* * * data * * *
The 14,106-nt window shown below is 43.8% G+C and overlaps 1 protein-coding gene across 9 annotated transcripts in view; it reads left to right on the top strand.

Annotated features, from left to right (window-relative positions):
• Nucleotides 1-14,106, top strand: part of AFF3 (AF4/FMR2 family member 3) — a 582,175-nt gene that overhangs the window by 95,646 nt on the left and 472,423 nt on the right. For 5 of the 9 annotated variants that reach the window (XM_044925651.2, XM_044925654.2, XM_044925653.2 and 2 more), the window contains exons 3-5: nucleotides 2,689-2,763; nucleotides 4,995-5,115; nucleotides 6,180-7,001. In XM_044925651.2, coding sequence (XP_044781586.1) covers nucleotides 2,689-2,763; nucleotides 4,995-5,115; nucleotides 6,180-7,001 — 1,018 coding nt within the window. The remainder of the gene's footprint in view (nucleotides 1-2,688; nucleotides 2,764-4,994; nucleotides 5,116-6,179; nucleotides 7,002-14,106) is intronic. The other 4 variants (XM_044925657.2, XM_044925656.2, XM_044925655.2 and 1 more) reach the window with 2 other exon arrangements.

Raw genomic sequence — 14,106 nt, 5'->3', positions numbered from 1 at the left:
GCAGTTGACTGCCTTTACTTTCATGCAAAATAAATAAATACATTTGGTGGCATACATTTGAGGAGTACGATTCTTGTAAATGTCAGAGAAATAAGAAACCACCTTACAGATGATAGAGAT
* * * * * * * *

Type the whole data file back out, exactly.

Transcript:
The 14,106-nt window shown below is 43.8% G+C and overlaps 1 protein-coding gene across 9 annotated transcripts in view; it reads left to right on the top strand.

Annotated features, from left to right (window-relative positions):
• Nucleotides 1-14,106, top strand: part of AFF3 (AF4/FMR2 family member 3) — a 582,175-nt gene that overhangs the window by 95,646 nt on the left and 472,423 nt on the right. For 5 of the 9 annotated variants that reach the window (XM_044925651.2, XM_044925654.2, XM_044925653.2 and 2 more), the window contains exons 3-5: nucleotides 2,689-2,763; nucleotides 4,995-5,115; nucleotides 6,180-7,001. In XM_044925651.2, coding sequence (XP_044781586.1) covers nucleotides 2,689-2,763; nucleotides 4,995-5,115; nucleotides 6,180-7,001 — 1,018 coding nt within the window. The remainder of the gene's footprint in view (nucleotides 1-2,688; nucleotides 2,764-4,994; nucleotides 5,116-6,179; nucleotides 7,002-14,106) is intronic. The other 4 variants (XM_044925657.2, XM_044925656.2, XM_044925655.2 and 1 more) reach the window with 2 other exon arrangements.

Raw genomic sequence — 14,106 nt, 5'->3', positions numbered from 1 at the left:
GCAGTTGACTGCCTTTACTTTCATGCAAAATAAATAAATACATTTGGTGGCATACATTTGAGGAGTACGATTCTTGTAAATGTCAGAGAAATAAGAAACCACCTTACAGATGATAGAGAT